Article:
Four Steps To Take Toward Responsible Electronic Recycling

by Nicola Temple on October 21, 2011

Our insatiable appetite for the latest and greatest electronics has left a wasteland of disused and unwanted electronic products in its wake. Electronic recycling is one way to cope with the millions of tons of e-waste that is generated each year, but unfortunately this industry is fraught with issues.

Developed countries literally dump their waste onto nations with cheap labor and low environmental and human health standards. So how do we, as consumers, overcome the challenges and recycle responsibly?

The difficulties of electronic recycling

In 2009, there was an estimated 2.37 million tons of electronics in need of end-of-life management but less than 0.6 tons (25%) were collected for recycling (source). So, why is such a small portion being recycled?

  • Electronic equipment is inherently difficult to recycle. It is truly a mish-mash of materials, such as plastic and metal, which are difficult to separate. This makes e-recycling very labor intensive.
  • Electronics are filled with toxic products. Many components contain mercury, lead, cadmium, arsenic, beryllium and brominated flame retardants. Pulling these materials apart puts workers and the environment at risk if they are not handled properly.
  • There is no incentive associated with e-recycling and it’s not always easy; it needs to be one or the other. Financial incentives such as bottle deposits can be enough to get people to recycle their bottles properly, but consumers often have to pay to recycle their electronics. If there’s no financial benefit, then people need recycling to be easy, such as placing it in a box at the end of your driveway for collection or having a strategically placed drop-off location such as a grocery store parking lot.
  • Although some manufacturers offer buy-back and recycling programs, these are often poorly advertised.
  • With some disreputable companies out there, consumers may not trust that their electronics are being disposed of responsibly. This video highlights an investigation by 60 Minutes that reveals some of the deceptions behind electronic recycling.

Click here to see the full report by 60 Minutes.

These challenges associated with electronic recycling have provoked governments to establish laws around e-recycling.  You can find out more about electronic recycling laws in your state here.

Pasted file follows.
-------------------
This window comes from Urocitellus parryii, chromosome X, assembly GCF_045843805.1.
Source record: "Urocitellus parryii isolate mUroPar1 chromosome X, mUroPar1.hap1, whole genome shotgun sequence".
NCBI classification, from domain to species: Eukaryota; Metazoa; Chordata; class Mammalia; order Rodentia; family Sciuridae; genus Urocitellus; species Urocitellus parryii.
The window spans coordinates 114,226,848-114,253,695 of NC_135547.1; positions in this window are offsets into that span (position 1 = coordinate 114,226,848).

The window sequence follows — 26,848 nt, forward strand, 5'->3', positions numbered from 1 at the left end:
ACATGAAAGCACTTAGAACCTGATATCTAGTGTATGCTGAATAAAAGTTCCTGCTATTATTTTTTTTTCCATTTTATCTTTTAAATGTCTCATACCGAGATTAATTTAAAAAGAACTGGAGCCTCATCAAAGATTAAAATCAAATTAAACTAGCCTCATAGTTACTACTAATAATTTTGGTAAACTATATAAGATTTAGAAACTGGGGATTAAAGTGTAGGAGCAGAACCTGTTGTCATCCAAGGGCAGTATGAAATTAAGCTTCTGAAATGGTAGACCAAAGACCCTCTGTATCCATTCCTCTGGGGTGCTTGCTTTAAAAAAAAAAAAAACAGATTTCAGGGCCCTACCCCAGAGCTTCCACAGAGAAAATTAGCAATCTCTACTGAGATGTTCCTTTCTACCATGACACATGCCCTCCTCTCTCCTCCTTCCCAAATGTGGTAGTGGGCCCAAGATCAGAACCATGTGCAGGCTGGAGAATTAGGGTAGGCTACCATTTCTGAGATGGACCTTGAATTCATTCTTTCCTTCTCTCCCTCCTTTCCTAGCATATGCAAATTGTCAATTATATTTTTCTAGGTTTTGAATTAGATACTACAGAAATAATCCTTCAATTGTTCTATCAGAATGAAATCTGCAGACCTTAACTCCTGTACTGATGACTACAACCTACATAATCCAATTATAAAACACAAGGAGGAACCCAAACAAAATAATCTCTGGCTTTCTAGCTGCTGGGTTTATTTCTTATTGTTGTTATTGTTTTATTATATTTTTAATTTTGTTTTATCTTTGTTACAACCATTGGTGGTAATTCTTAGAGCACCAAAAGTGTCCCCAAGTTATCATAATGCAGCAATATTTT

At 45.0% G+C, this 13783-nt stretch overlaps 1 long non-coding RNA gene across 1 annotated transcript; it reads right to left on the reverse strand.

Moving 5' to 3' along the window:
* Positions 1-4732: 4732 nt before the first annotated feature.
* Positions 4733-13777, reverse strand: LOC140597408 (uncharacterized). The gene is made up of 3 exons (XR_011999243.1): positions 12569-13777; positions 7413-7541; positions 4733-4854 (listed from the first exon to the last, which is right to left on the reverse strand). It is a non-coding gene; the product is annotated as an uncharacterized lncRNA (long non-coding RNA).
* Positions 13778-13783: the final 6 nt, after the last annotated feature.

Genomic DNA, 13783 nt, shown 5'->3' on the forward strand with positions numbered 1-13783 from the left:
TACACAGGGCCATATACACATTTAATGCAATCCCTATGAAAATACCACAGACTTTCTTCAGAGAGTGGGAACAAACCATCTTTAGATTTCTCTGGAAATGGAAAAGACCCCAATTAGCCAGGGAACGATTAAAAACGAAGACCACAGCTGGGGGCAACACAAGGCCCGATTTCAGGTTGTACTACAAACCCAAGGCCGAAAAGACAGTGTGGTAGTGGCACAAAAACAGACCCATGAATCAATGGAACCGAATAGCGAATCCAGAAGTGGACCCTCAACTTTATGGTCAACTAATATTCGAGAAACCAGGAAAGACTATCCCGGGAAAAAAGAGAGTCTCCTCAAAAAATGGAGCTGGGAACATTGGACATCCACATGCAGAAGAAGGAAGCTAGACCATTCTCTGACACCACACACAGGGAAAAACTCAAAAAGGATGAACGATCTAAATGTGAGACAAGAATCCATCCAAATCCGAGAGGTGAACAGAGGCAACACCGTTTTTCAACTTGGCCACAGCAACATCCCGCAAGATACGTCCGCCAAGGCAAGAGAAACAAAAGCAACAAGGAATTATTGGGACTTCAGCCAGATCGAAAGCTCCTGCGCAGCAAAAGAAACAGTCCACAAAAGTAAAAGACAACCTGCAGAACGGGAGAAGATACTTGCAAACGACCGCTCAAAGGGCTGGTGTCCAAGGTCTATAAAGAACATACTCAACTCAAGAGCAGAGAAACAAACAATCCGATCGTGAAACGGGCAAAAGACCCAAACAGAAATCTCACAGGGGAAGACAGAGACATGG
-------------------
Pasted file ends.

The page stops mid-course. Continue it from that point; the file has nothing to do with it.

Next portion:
electronic recyling

Electronic recycling can help reduce e-waste if it is done responsibly. CC image courtesy of U.S. Army Environmental Command on Flickr.

Four steps to recycle your electronics responsibly

  1. First and foremost, avoid the temptation to always have the latest model. Do you really need the latest iPhone or does yours do everything you need it to? It’s our mass consumption that has made e-waste the fastest growing waste product. In 2009, 438 million new consumer electronics were sold (source), to a population of about 305 million.
  2. If the product is still working, give it to someone who can use it. Selling used electronics provides others an opportunity to purchase items they might not otherwise be able to afford. If you can’t sell it, consider donating it. Schools and non-profit organizations are often in need of electronic equipment, but it is critical to call first to see whether they could use your equipment. Please don’t just drop it off at the door and make it someone else’s problem. There are even organizations out there, such as Tech Soup Stock, that have computer refurbishing initiatives to provide computers and service to non-profit organizations – so consider donating to an organization like this.
  3. Look into national manufacturer programs. The US Environmental Protection Agency (EPA) has a list of Plug-in Partners that support electronics reuse or have recycling programs available to household consumers.
  4. There are currently two certification programs in the US for electronics recycling facilities, R2 Solutions and e-Stewards. Each of these certification bodies has a set of standards that address environmental and public health, worker health and safety, and security (both of your data and of the facility). These organizations consider the whole of the recycling process and chain of custody as part of the certification process. So, before heading to a recycling facility, look at the list of R2 Solutions certified facilities and e-Stewards certified facilities to find a certified recycler.
Electronic recycling is not easy from the perspective of the consumer or from that of the manufacturers and recycling facilities. By it’s very nature it will always be labor intensive and filled with hazardous materials. However, this shouldn’t discourage us from recycling. If we recycle our electronics properly, we will prevent unnecessary environmental and human health issues as well as reduce the demand for virgin materials such as precious metals that need to be mined and processed. If we consider passing on our used electronics we can provide access to quality reusable and refurbished equipment to those in need. To make your recycling efforts even more eco-friendly, consider letting your neighbours know that you are making a trip to a certified recycling facility and collect their used equipment as well to save on fuel!

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